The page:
Unempl.ins.rep. Cch 16319ahuey P. Mccoy, Petitioner, v. Railroad Retirement Board, Respondent, 935 F.2d 87 (5th Cir. 1991)

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US Court of Appeals for the Fifth Circuit - 935 F.2d 87 (5th Cir. 1991) July 10, 1991

Gordon N. Blackman, Jr. Shreveport, La., for petitioner.

Huey P. McCoy, pro se.

Arthur A. Arfa, Dale Zimmerman, Gen. Counsel, Steven A. Bartholow, Dep. Gen. Counsel, Railroad Retirement Bd., Chicago, Ill., for respondent.

Petition for Review of a Decision of the Railroad Retirement Board.

Before SMITH and DUHE, Circuit Judges, and POLOZOLA,1  District Judge.

JERRY E. SMITH, Circuit Judge:

Huey McCoy was employed from 1955 to 1967 on the Texas and Pacific Railway. From 1969 to 1984 he worked as a custodian in a Louisiana school, until he had to retire for health reasons.

McCoy receives a disability benefit from Louisiana and is eligible for an annuity under the Railroad Retirement Act (the Act), which states that any disability annuity should be calculated as if it were payable under the Social Security Act. Pursuant to those provisions, the Railroad Retirement Board (the Board) calculated McCoy's annuity so that it reflected only his wages earned while he was in the private sector. Because this resulted in an annuity that was less than the amount that McCoy is receiving from Louisiana, the offset provisions in the Social Security Act reduced McCoy's recovery to zero. McCoy now appeals.

The Board's findings of fact are conclusive, so long as they are supported by the evidence. 45 U.S.C. § 355(f). We review any decision of the Board under a substantial evidence standard. Elzy v. Railroad Retirement Bd., 782 F.2d 1223, 1225 (5th Cir. 1986) (per curiam); Kurka v. Railroad Retirement Bd., 615 F.2d 246, 249-50 (5th Cir. 1980). The core question in this case, however, is legal, and we thus review the Board's construction of the law de novo.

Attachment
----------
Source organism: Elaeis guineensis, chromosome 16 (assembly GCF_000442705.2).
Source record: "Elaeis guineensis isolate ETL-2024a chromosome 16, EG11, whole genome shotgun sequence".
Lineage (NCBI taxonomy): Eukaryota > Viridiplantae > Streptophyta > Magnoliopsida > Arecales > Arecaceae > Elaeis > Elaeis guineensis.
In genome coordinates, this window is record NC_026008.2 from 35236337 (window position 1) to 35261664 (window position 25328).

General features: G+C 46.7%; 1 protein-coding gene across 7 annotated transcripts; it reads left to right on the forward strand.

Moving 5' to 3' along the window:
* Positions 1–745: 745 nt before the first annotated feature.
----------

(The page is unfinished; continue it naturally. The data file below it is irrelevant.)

The Railroad Retirement Act, 45 U.S.C. § 231b, provides as follows:

The annuity of an individual under section 2(a) (1) of this Act shall be in an amount equal to the amount ... of the old-age insurance benefit or disability insurance benefit to which such individual would have been entitled under the Social Security Act if all of his or her service as an employee after December 31, 1936, had been included in the term 'employment' as defined in that Act.

The Board calculated McCoy's annuity, pursuant to social security law, by taking into account only those years in which McCoy paid money to social security. This figure, which is not disputed, is $389.70. Social security law, however, provides that this amount should be reduced by any recovery from a state disability fund. 42 U.S.C. § 424a(a). Because McCoy receives $392.69 from Louisiana, the Board ruled that McCoy's tier 1 annuity is the difference between the two, or zero.

McCoy contends that this was error. Under the applicable social security provisions, a claimant also can recover based upon his average wage in the last six years he worked before he was disabled. McCoy wishes to use this alternate calculation, but to make the calculation using his last six years as a public employee, even though he was not part of the social security system during that time.

McCoy concedes that this calculation would be improper if the Board were calculating his social security recovery, but contends that the calculations should differ when the Board is making the calculation under the Act. Adopting this position, however, would ignore the plain language of the statute, which states that all railroad disability annuities should be identical to what social security would pay in the same situation. Under McCoy's interpretation, this symmetry no longer would obtain, and the plain meaning of the statute no longer would apply.